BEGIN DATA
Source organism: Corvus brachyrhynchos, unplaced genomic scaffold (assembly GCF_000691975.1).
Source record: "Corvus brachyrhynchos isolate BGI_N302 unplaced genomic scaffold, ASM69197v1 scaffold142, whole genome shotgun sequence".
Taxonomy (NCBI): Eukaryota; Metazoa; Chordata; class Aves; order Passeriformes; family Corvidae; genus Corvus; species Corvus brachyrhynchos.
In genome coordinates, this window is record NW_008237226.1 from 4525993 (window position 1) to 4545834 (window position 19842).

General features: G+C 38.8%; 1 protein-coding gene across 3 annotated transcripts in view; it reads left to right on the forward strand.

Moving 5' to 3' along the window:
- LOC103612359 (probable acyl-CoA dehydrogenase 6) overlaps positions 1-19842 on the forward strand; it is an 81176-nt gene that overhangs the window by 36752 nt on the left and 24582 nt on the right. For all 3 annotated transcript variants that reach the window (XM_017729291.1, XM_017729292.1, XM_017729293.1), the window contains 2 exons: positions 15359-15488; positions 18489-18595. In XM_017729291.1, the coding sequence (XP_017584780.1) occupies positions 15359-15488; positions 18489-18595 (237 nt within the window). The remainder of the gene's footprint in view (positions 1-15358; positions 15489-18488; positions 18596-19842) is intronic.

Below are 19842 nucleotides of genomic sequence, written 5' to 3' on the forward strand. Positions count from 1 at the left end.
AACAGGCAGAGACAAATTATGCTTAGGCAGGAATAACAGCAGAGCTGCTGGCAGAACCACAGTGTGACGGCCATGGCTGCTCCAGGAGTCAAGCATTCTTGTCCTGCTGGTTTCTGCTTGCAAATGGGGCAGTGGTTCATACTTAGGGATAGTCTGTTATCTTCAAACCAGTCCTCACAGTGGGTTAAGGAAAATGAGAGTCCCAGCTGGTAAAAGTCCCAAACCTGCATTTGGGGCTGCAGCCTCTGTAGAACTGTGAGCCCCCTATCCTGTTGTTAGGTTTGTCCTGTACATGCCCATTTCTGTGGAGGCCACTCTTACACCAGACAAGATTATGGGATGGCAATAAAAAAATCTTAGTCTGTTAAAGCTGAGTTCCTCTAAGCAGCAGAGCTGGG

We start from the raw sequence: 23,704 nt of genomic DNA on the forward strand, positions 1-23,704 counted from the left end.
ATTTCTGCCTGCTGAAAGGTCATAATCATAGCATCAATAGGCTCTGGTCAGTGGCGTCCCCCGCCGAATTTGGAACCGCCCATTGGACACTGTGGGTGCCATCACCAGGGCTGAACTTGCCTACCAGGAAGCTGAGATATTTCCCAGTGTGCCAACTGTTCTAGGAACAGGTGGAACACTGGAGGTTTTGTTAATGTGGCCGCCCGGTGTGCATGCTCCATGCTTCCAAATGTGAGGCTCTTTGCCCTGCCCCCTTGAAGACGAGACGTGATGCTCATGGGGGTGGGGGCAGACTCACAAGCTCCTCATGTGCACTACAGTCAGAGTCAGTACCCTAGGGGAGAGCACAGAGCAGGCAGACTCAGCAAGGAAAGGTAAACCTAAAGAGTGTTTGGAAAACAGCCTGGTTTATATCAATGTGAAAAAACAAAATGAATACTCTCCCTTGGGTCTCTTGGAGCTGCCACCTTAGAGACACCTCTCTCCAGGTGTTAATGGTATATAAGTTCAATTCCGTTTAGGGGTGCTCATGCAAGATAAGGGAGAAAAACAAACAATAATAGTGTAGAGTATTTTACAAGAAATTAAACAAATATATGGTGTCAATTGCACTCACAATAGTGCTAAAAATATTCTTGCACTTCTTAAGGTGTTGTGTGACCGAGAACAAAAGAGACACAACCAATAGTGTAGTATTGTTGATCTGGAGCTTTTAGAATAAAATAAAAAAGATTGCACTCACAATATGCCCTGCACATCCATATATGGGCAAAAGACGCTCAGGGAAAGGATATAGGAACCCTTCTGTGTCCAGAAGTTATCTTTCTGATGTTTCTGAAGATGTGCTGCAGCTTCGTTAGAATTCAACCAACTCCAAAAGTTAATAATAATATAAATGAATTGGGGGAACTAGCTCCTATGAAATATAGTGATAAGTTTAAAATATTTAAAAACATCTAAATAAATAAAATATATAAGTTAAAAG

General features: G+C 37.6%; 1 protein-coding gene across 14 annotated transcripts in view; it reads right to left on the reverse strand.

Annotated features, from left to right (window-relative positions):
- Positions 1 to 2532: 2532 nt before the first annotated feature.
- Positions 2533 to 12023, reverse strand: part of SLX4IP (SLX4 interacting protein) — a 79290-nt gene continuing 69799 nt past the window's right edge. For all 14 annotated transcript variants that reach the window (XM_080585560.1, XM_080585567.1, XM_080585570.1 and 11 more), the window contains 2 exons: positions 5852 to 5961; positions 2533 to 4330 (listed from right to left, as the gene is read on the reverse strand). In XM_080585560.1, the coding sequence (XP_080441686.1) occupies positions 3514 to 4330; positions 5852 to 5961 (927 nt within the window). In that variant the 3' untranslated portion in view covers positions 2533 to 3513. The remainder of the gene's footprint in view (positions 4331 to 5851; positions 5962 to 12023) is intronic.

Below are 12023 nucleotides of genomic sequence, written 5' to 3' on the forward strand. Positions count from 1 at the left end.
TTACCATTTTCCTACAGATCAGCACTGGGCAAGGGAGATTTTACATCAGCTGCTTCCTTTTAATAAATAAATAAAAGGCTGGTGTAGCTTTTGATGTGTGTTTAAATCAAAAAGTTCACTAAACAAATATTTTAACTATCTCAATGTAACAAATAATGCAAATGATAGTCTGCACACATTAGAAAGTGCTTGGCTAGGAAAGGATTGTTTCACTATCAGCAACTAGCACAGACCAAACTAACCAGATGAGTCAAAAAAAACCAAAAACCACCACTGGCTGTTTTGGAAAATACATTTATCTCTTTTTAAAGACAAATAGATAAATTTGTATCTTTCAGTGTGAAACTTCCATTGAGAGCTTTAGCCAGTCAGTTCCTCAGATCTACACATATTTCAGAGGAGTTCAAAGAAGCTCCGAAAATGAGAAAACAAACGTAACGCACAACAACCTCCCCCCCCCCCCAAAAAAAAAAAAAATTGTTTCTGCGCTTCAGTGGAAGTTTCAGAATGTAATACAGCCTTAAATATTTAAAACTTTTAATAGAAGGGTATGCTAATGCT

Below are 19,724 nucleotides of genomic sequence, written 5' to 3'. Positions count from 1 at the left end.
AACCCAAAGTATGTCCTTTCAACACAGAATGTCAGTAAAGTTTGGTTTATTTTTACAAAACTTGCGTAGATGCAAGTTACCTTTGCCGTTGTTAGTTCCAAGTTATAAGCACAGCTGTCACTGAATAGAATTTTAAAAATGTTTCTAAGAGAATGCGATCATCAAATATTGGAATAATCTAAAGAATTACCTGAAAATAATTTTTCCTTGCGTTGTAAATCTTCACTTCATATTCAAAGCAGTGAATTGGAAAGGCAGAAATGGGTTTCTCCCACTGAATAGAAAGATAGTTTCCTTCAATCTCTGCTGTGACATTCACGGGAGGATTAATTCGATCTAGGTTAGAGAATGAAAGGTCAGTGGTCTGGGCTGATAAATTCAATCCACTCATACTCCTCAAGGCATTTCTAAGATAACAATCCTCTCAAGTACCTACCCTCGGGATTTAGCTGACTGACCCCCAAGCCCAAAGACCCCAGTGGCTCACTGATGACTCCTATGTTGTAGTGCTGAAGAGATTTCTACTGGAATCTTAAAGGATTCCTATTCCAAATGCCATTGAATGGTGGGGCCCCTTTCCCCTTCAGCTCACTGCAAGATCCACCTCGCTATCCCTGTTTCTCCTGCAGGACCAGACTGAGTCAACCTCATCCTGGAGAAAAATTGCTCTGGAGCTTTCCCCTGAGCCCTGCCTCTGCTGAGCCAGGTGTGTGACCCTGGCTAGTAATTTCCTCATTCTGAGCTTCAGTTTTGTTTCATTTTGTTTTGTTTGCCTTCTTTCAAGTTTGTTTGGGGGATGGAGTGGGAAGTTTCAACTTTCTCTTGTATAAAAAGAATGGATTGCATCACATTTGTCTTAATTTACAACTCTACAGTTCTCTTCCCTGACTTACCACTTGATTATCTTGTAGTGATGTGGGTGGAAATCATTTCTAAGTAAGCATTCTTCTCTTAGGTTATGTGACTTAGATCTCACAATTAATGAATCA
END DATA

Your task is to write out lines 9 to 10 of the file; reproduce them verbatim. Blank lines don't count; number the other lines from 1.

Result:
AACAGGCAGAGACAAATTATGCTTAGGCAGGAATAACAGCAGAGCTGCTGGCAGAACCACAGTGTGACGGCCATGGCTGCTCCAGGAGTCAAGCATTCTTGTCCTGCTGGTTTCTGCTTGCAAATGGGGCAGTGGTTCATACTTAGGGATAGTCTGTTATCTTCAAACCAGTCCTCACAGTGGGTTAAGGAAAATGAGAGTCCCAGCTGGTAAAAGTCCCAAACCTGCATTTGGGGCTGCAGCCTCTGTAGAACTGTGAGCCCCCTATCCTGTTGTTAGGTTTGTCCTGTACATGCCCATTTCTGTGGAGGCCACTCTTACACCAGACAAGATTATGGGATGGCAATAAAAAAATCTTAGTCTGTTAAAGCTGAGTTCCTCTAAGCAGCAGAGCTGGG

We start from the raw sequence: 23,704 nt of genomic DNA on the forward strand, positions 1-23,704 counted from the left end.